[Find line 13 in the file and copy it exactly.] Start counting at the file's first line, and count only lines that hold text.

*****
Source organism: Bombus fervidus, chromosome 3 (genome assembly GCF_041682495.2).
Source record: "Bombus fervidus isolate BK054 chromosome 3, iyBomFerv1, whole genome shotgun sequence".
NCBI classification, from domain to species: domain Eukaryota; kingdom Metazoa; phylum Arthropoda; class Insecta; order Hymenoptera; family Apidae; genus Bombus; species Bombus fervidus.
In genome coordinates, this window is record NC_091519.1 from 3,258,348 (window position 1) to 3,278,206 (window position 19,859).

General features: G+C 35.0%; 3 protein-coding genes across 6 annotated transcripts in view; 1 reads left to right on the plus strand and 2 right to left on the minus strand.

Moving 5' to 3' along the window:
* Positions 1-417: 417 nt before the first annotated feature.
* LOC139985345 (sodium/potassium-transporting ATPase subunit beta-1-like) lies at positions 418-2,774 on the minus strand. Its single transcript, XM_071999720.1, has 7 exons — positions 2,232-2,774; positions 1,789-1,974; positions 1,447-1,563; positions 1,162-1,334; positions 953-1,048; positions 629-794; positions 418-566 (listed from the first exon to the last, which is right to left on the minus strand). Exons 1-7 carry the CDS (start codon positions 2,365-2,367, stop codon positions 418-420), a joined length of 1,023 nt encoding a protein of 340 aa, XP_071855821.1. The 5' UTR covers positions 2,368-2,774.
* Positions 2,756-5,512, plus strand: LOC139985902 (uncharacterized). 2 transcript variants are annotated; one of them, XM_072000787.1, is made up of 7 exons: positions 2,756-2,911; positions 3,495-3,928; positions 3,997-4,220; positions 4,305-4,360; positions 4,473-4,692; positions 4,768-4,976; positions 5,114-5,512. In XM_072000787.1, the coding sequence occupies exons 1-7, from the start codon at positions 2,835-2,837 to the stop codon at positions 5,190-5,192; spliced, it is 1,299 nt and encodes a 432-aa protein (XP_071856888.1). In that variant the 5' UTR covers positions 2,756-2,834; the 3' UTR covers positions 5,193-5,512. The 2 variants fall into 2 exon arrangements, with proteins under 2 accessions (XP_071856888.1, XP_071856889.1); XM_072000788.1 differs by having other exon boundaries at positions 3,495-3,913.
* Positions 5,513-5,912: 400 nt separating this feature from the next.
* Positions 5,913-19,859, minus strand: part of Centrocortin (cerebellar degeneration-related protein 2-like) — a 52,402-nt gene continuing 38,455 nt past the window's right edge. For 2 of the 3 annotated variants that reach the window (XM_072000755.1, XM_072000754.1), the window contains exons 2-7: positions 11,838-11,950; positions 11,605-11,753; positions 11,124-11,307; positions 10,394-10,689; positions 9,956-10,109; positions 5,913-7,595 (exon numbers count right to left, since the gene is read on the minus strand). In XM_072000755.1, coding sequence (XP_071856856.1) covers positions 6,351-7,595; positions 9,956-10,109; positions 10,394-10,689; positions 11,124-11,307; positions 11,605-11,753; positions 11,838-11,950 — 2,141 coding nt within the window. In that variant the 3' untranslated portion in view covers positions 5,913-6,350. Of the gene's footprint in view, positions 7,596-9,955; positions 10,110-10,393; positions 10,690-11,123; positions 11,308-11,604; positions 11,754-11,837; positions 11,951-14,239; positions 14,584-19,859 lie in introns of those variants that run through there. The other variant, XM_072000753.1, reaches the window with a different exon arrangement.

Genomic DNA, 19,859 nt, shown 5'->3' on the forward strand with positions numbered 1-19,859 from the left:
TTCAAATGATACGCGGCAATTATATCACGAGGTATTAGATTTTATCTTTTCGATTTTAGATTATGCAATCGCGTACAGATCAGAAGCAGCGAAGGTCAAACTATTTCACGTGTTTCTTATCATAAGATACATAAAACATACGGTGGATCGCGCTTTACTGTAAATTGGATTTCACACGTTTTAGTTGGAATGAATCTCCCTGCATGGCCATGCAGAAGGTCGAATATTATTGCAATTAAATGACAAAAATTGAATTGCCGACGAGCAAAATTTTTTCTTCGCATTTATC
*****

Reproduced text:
TTCAAATGATACGCGGCAATTATATCACGAGGTATTAGATTTTATCTTTTCGATTTTAGATTATGCAATCGCGTACAGATCAGAAGCAGCGAAGGTCAAACTATTTCACGTGTTTCTTATCATAAGATACATAAAACATACGGTGGATCGCGCTTTACTGTAAATTGGATTTCACACGTTTTAGTTGGAATGAATCTCCCTGCATGGCCATGCAGAAGGTCGAATATTATTGCAATTAAATGACAAAAATTGAATTGCCGACGAGCAAAATTTTTTCTTCGCATTTATC